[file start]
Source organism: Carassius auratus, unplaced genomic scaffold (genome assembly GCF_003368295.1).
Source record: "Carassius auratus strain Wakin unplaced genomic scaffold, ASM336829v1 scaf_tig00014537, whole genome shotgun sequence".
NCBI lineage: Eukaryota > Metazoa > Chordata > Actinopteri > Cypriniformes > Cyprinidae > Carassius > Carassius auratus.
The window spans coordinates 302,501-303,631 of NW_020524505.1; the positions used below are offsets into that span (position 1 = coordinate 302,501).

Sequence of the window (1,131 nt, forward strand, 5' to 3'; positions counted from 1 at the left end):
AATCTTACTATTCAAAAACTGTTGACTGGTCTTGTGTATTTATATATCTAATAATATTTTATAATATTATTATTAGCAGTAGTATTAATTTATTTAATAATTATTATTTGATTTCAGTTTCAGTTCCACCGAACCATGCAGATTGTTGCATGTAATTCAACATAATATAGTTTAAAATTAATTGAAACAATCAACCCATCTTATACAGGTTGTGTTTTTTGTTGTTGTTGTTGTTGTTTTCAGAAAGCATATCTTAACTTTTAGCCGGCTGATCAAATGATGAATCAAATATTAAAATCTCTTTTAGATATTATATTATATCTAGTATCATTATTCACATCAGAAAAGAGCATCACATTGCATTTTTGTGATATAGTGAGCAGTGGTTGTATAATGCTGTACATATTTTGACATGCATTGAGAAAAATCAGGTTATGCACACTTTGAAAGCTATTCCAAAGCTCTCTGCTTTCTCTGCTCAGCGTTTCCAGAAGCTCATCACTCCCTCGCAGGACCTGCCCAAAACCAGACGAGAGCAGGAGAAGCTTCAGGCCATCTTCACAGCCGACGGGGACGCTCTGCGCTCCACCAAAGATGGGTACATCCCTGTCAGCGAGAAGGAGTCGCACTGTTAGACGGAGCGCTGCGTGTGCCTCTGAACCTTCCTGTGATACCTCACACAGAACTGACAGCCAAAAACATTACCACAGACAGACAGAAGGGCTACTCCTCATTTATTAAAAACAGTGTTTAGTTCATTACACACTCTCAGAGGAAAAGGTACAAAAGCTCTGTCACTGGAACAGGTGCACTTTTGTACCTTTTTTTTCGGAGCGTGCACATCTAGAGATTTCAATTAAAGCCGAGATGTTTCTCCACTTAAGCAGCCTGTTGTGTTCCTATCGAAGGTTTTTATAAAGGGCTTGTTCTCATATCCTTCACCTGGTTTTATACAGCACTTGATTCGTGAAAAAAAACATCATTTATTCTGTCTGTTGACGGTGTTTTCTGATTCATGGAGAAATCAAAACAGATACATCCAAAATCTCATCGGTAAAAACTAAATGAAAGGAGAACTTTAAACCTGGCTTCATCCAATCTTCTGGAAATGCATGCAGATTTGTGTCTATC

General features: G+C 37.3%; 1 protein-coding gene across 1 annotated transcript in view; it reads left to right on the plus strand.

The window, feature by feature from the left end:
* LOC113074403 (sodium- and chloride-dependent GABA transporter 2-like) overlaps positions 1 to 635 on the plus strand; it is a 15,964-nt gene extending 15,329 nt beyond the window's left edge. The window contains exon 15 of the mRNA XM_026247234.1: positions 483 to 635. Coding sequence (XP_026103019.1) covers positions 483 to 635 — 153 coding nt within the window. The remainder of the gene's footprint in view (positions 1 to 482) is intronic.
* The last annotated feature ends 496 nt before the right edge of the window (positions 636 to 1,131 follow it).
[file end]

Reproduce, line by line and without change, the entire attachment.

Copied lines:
Source organism: Carassius auratus, unplaced genomic scaffold (genome assembly GCF_003368295.1).
Source record: "Carassius auratus strain Wakin unplaced genomic scaffold, ASM336829v1 scaf_tig00014537, whole genome shotgun sequence".
NCBI lineage: Eukaryota > Metazoa > Chordata > Actinopteri > Cypriniformes > Cyprinidae > Carassius > Carassius auratus.
The window spans coordinates 302,501-303,631 of NW_020524505.1; the positions used below are offsets into that span (position 1 = coordinate 302,501).

Sequence of the window (1,131 nt, forward strand, 5' to 3'; positions counted from 1 at the left end):
AATCTTACTATTCAAAAACTGTTGACTGGTCTTGTGTATTTATATATCTAATAATATTTTATAATATTATTATTAGCAGTAGTATTAATTTATTTAATAATTATTATTTGATTTCAGTTTCAGTTCCACCGAACCATGCAGATTGTTGCATGTAATTCAACATAATATAGTTTAAAATTAATTGAAACAATCAACCCATCTTATACAGGTTGTGTTTTTTGTTGTTGTTGTTGTTGTTTTCAGAAAGCATATCTTAACTTTTAGCCGGCTGATCAAATGATGAATCAAATATTAAAATCTCTTTTAGATATTATATTATATCTAGTATCATTATTCACATCAGAAAAGAGCATCACATTGCATTTTTGTGATATAGTGAGCAGTGGTTGTATAATGCTGTACATATTTTGACATGCATTGAGAAAAATCAGGTTATGCACACTTTGAAAGCTATTCCAAAGCTCTCTGCTTTCTCTGCTCAGCGTTTCCAGAAGCTCATCACTCCCTCGCAGGACCTGCCCAAAACCAGACGAGAGCAGGAGAAGCTTCAGGCCATCTTCACAGCCGACGGGGACGCTCTGCGCTCCACCAAAGATGGGTACATCCCTGTCAGCGAGAAGGAGTCGCACTGTTAGACGGAGCGCTGCGTGTGCCTCTGAACCTTCCTGTGATACCTCACACAGAACTGACAGCCAAAAACATTACCACAGACAGACAGAAGGGCTACTCCTCATTTATTAAAAACAGTGTTTAGTTCATTACACACTCTCAGAGGAAAAGGTACAAAAGCTCTGTCACTGGAACAGGTGCACTTTTGTACCTTTTTTTTCGGAGCGTGCACATCTAGAGATTTCAATTAAAGCCGAGATGTTTCTCCACTTAAGCAGCCTGTTGTGTTCCTATCGAAGGTTTTTATAAAGGGCTTGTTCTCATATCCTTCACCTGGTTTTATACAGCACTTGATTCGTGAAAAAAAACATCATTTATTCTGTCTGTTGACGGTGTTTTCTGATTCATGGAGAAATCAAAACAGATACATCCAAAATCTCATCGGTAAAAACTAAATGAAAGGAGAACTTTAAACCTGGCTTCATCCAATCTTCTGGAAATGCATGCAGATTTGTGTCTATC

General features: G+C 37.3%; 1 protein-coding gene across 1 annotated transcript in view; it reads left to right on the plus strand.

The window, feature by feature from the left end:
* LOC113074403 (sodium- and chloride-dependent GABA transporter 2-like) overlaps positions 1 to 635 on the plus strand; it is a 15,964-nt gene extending 15,329 nt beyond the window's left edge. The window contains exon 15 of the mRNA XM_026247234.1: positions 483 to 635. Coding sequence (XP_026103019.1) covers positions 483 to 635 — 153 coding nt within the window. The remainder of the gene's footprint in view (positions 1 to 482) is intronic.
* The last annotated feature ends 496 nt before the right edge of the window (positions 636 to 1,131 follow it).